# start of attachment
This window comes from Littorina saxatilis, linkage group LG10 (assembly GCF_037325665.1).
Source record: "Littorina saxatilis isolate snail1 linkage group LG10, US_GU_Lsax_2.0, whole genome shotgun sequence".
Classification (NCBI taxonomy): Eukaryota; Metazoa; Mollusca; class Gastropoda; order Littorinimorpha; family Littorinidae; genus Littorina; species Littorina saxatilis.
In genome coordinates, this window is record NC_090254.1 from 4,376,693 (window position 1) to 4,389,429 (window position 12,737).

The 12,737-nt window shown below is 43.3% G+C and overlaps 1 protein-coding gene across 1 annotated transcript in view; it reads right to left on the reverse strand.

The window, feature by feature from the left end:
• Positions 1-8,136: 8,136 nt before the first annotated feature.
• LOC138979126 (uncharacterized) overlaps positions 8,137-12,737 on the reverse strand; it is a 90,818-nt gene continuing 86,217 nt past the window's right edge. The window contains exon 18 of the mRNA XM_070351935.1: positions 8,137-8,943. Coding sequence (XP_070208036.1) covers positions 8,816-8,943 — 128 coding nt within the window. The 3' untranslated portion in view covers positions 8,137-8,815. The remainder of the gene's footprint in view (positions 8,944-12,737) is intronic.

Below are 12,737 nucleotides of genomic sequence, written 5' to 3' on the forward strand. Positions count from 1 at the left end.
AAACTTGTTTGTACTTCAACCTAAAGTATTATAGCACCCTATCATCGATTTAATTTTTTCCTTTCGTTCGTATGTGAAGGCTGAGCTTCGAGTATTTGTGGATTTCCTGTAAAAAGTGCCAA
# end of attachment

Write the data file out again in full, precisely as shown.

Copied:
This window comes from Littorina saxatilis, linkage group LG10 (assembly GCF_037325665.1).
Source record: "Littorina saxatilis isolate snail1 linkage group LG10, US_GU_Lsax_2.0, whole genome shotgun sequence".
Classification (NCBI taxonomy): Eukaryota; Metazoa; Mollusca; class Gastropoda; order Littorinimorpha; family Littorinidae; genus Littorina; species Littorina saxatilis.
In genome coordinates, this window is record NC_090254.1 from 4,376,693 (window position 1) to 4,389,429 (window position 12,737).

The 12,737-nt window shown below is 43.3% G+C and overlaps 1 protein-coding gene across 1 annotated transcript in view; it reads right to left on the reverse strand.

The window, feature by feature from the left end:
• Positions 1-8,136: 8,136 nt before the first annotated feature.
• LOC138979126 (uncharacterized) overlaps positions 8,137-12,737 on the reverse strand; it is a 90,818-nt gene continuing 86,217 nt past the window's right edge. The window contains exon 18 of the mRNA XM_070351935.1: positions 8,137-8,943. Coding sequence (XP_070208036.1) covers positions 8,816-8,943 — 128 coding nt within the window. The 3' untranslated portion in view covers positions 8,137-8,815. The remainder of the gene's footprint in view (positions 8,944-12,737) is intronic.

Below are 12,737 nucleotides of genomic sequence, written 5' to 3' on the forward strand. Positions count from 1 at the left end.
AAACTTGTTTGTACTTCAACCTAAAGTATTATAGCACCCTATCATCGATTTAATTTTTTCCTTTCGTTCGTATGTGAAGGCTGAGCTTCGAGTATTTGTGGATTTCCTGTAAAAAGTGCCAA